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Clashes as prominent Pakistan cleric returns to lead 'revolution' 23 июня 2014, 14:47

Police fired tear gas at supporters of a Canada-based cleric at Islamabad airport on Monday as he returned to Pakistan to lead what he has called a "revolution" against the elected government.
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Police fired tear gas at supporters of a Canada-based cleric at Islamabad airport on Monday as he returned to Pakistan to lead what he has called a "revolution" against the elected government, AFP reports.

Tahir-ul-Qadri, who drew tens of thousands of supporters to a sit-in protest in Islamabad in January last year, arrived at a separate airport a week after nine people were killed when his followers clashed with police in the eastern city of Lahore.

His return could add to the pressure on Prime Minister Nawaz Sharif's government at a sensitive time, when the military is waging a major offensive against Taliban militants in the restive northwest.

Qadri's flight was diverted to Lahore instead of Islamabad where it had been scheduled to land, but the cleric was refusing to get off.

"My case is very simple. I want Pakistan army to provide me the security. I will be willing to go anywhere if army provides me security," Qadri told Express TV news by phone.

A spokesman for Pakistan's Civil Aviation Authority told AFP the flight had been diverted "to ensure the safety of the passengers and aircraft".

Tight security 

Qadri, a religiously moderate cleric who served as a lawmaker under military ruler General Pervez Musharraf, has a substantial following in Pakistan. But some analysts believe he is also supported by the powerful military establishment to keep civilian authorities in check.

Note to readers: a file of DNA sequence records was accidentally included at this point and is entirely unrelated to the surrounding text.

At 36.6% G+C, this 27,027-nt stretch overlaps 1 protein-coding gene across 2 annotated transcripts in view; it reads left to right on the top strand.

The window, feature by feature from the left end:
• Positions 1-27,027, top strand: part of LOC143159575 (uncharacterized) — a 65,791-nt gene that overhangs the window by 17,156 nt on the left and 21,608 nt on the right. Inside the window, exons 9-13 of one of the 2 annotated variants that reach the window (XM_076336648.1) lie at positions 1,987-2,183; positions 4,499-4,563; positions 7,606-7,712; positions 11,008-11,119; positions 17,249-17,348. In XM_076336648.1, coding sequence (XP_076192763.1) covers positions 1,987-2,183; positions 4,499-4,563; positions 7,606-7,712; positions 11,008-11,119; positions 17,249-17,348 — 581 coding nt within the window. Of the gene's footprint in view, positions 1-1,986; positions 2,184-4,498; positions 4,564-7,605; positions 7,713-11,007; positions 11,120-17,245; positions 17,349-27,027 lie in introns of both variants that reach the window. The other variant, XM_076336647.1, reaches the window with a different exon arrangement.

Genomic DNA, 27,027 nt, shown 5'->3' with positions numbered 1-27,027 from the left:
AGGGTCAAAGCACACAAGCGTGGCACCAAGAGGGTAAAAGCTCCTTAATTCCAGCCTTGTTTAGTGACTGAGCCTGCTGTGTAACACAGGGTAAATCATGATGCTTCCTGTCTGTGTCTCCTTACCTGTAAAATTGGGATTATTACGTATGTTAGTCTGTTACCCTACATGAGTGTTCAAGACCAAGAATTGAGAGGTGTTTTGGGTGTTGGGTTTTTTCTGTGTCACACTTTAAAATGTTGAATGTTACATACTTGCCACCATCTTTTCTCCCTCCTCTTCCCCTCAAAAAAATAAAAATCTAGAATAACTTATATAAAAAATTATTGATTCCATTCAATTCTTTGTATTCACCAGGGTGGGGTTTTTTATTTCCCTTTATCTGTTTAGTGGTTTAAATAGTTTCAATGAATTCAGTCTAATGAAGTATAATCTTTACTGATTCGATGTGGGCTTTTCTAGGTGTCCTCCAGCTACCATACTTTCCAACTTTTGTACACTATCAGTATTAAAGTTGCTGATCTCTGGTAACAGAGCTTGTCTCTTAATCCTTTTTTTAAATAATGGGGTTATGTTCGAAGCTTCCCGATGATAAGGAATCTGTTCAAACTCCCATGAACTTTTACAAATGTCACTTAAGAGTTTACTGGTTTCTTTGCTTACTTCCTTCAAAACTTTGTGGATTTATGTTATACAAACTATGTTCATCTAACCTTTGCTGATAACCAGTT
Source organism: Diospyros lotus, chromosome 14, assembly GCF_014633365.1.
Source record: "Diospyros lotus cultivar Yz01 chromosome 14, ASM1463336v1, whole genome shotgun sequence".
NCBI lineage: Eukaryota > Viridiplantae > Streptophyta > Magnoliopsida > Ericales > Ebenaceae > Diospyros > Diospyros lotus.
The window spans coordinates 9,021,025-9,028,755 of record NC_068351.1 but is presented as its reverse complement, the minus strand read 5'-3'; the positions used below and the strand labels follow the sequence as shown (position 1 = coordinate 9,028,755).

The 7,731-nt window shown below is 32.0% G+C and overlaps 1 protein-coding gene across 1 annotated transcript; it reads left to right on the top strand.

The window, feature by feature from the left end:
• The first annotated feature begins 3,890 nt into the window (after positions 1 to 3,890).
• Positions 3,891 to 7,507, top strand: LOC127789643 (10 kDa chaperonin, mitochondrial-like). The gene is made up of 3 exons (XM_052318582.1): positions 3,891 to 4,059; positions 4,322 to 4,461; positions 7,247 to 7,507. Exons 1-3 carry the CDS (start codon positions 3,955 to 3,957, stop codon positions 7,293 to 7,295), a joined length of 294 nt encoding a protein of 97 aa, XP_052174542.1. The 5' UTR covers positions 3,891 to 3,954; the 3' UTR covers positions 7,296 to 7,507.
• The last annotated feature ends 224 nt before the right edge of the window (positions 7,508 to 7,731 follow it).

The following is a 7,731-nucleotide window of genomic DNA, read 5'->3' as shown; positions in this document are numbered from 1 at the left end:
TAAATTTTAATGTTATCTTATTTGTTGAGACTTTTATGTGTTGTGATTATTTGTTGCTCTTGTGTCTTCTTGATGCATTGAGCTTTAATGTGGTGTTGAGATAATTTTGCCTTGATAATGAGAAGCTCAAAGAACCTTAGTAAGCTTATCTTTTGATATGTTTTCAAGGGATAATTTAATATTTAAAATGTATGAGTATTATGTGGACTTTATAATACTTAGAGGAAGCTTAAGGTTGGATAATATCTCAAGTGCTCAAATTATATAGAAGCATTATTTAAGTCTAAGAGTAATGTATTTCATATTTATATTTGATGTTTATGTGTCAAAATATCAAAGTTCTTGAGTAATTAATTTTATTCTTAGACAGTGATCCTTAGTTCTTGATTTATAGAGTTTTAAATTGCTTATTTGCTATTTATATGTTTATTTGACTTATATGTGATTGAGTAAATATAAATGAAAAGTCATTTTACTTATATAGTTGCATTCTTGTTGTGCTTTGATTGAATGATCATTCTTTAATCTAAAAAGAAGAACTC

He has long urged a "revolution" to overthrow what he calls Pakistan's undemocratic political system, and repeated the call before leaving Britain for Pakistan on Sunday.

Security was tight in Islamabad before his expected arrival, with the government deploying armed personnel at all entry and exit points of the capital and blocking roads to the airport with shipping containers.

But Qadri's supporters, including a large number of women, managed to breach police cordons to arrive at Islamabad airport overnight, chanting "Long live Tahir-ul-Qadri" and "Revolution, revolution, Islamic revolution".

Surveillance helicopters flew overhead as police fired tear gas at the crowd occupying the area outside the airport, an AFP reporter said.

Television footage showed Qadri's followers armed with sticks and bricks clashing with baton-wielding police.

Qadri had led a sit-in protest lasting over four days while the Pakistan People's Party was in power, four months before it lost the May 2013 general election to Sharif's party.

Qadri had demanded the early dissolution of the government and implementation of a caretaker setup backed by the military and judiciary.

But despite intense media interest, the protest had little long-term impact -- Qadri ended his sit-in after talks with ministers and the election went ahead as planned.

Qadri is the founding leader of Minhaj-ul-Qur'an International (MQI), an organisation with branches in more than 90 countries which works to promote peace and harmony between communities.

His sudden and apparently well-financed emergence after years living in Canada was seen by some analysts as a plot by sections of the establishment -- particularly the armed forces -- to delay the elections and regain power.

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